Ambedkar: A Tribute

Andhra Pradesh, Tirupati, 14/04/2016The statue of Dr. B.R. Ambedkar in Tirupati appears drowned in garlands, after various political parties and social organisations paid tributes on his 125th birth anniversary on Thursday. ------K_V_POORNACHANDRA_KUMAR   | Photo Credit: K_V_Poornachandra_Kumar

In my childhood, I had the extremely good fortune of coming in contact with two great men of our times – Mahatma Gandhi and Babasaheb Ambedkar. I had seen Dr. B.R. Ambedkar, the chief architect of our Constitution, from close quarters since I was a boy of six. He used to come regularly on Saturdays to the office of Vividh Vrit, a Marathi weekly, situated in my immediate neighbourhood of Mumbai’s Thakurdwar. Many progressive leaders of Maharashtra would sit there and discuss the past, present and future of the country. He also visited Dr. Jaykar’s clinic which was located in a room next to my home. I have stood by his side many times. Sometimes he also greeted me.

The memory of one of the earliest entries of Dalits to a Hindu temple is still fresh in my mind. In 1936, my father invited Dr. Ambedkar to enter our family temple of Shri Thakurji Murlidhar in Thakurdwar. Accompanied by leading figures like M.R. Jaykar, noted jurist and statesman, N.V. Gadgil, a Minister in the first Union Cabinet after independence, Anant Hari Gadre, Rambhau Mandlik, Rambhau Tatnis and about 100 followers and Dalits, Ambedkar entered the temple. As an eight year old boy, I was there with my father to receive them. The incident influenced my mind and shaped my ideas.

Later, our family moved to Dadar Hindu Colony, where our house was next to Ambedkar’s house, Rajgruha. He had a library with a stock of over 50,000 books including his 1st standard books. I have never known anyone having such passion and zest for books.

Ambedkar was born a Mahar, at Mhow in Indore on April 14, 1891. He studied at the government school, but faced unbearable insults because of his low caste. He was not allowed to sit inside the class. Even if he needed to drink water, somebody from a higher caste would pour water from a height so that the boy would not touch either the water or the vessel that contained it.

Humiliation, however, did not deter him; it only made him stern and strong. He continued his studies. He obtained two doctorates, one from Columbia University in 1917 and the other from the London School of Economics for his thesis “The Problem of the Rupee—Its Origin and Its Solution” in 1923. He also pursued a course in Law and became a Barrister-at-Law at Gray’s Inn in 1920.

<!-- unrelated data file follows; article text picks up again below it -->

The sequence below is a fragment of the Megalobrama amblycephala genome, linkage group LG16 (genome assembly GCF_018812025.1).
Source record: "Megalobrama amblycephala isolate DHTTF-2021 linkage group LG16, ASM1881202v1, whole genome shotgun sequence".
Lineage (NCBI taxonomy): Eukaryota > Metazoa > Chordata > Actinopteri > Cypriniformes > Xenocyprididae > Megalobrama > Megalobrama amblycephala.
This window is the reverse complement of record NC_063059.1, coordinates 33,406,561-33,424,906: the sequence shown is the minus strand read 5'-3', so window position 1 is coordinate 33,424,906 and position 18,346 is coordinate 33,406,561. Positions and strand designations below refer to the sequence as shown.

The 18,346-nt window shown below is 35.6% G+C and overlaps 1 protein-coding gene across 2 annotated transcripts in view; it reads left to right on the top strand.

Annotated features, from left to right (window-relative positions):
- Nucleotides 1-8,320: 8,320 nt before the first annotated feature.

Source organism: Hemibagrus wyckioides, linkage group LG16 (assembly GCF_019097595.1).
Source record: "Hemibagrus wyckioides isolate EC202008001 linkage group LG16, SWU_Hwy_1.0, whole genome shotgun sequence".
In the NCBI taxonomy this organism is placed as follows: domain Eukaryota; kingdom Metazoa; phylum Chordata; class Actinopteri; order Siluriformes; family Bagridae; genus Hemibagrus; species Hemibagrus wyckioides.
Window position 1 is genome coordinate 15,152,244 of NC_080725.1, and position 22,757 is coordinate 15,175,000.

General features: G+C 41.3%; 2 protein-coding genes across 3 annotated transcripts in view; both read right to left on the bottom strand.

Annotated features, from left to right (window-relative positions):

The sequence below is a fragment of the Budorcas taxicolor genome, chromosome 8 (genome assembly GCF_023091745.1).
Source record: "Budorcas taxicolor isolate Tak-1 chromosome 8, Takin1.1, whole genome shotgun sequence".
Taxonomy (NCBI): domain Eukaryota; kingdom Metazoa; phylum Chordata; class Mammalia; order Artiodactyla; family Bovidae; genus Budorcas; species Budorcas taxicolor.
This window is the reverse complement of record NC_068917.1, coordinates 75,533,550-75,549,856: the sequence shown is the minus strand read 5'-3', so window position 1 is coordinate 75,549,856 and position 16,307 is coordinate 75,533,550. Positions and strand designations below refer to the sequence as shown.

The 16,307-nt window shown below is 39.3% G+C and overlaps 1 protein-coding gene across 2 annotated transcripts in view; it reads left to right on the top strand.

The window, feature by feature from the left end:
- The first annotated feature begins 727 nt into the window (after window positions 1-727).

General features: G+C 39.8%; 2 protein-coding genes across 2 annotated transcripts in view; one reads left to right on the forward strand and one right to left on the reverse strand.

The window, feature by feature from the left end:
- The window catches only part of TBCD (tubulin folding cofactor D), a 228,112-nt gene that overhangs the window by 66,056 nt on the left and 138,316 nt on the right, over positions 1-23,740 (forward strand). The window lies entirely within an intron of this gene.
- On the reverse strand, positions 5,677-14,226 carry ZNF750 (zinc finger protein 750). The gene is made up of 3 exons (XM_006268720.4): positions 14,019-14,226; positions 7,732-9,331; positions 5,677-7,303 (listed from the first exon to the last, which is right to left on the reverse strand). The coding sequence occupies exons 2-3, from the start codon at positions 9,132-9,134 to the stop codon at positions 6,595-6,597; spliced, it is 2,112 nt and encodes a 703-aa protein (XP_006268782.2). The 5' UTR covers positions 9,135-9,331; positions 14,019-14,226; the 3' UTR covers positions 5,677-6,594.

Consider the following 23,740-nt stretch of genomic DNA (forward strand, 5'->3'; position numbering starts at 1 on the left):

In 1935, Ambedkar became the Principal of the Government Law College, Mumbai, where I later studied and taught. He was the founder of Sidharth College, Mumbai and I had the privilege of graduating in the first batch of the College. Ambedkar visited our college regularly. He would often sit in an arm chair on a verandah and read books. He talked to me sometimes enquiring about my progress. When I won a running race ahead of our drill teacher, he told me to run even faster in life.

It would be very difficult to find another man rising from the lowest rungs of society and reaching the very top as Ambedkar did. He died on December 6, 1956. India’s highest civilian honour Bharat Ratna was conferred on him posthumously, but he was much more than that. All his life he fought to remove discrimination, degradation and deprivation from society to make it just and equal.

Ambedkar was an authority on the Constitutions of all the democratic nations. On November 26, 1949, when the Constitution was adopted, Fali Nariman, Anil Divan, Ashok Desai and I, students of the Government Law College, were filled with joy and pride, because our former Principal had played a major role in drafting it.

Ambedkar is even more relevant today because the blot of untouchability is still there on the face of our society as we hang our head in shame over the suicide of Rohith Vemula, a scholar of the University of Hyderabad for the humiliation he faced.

The words of Ambedkar in the Conference of Mahars in 1936 still reverberate in my mind: “The religion that does not recognize you as human beings or give you water to drink, or allow you to enter the temples is not worthy to be called a religion.”

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Printable version | Oct 23, 2020 6:32:13 PM |

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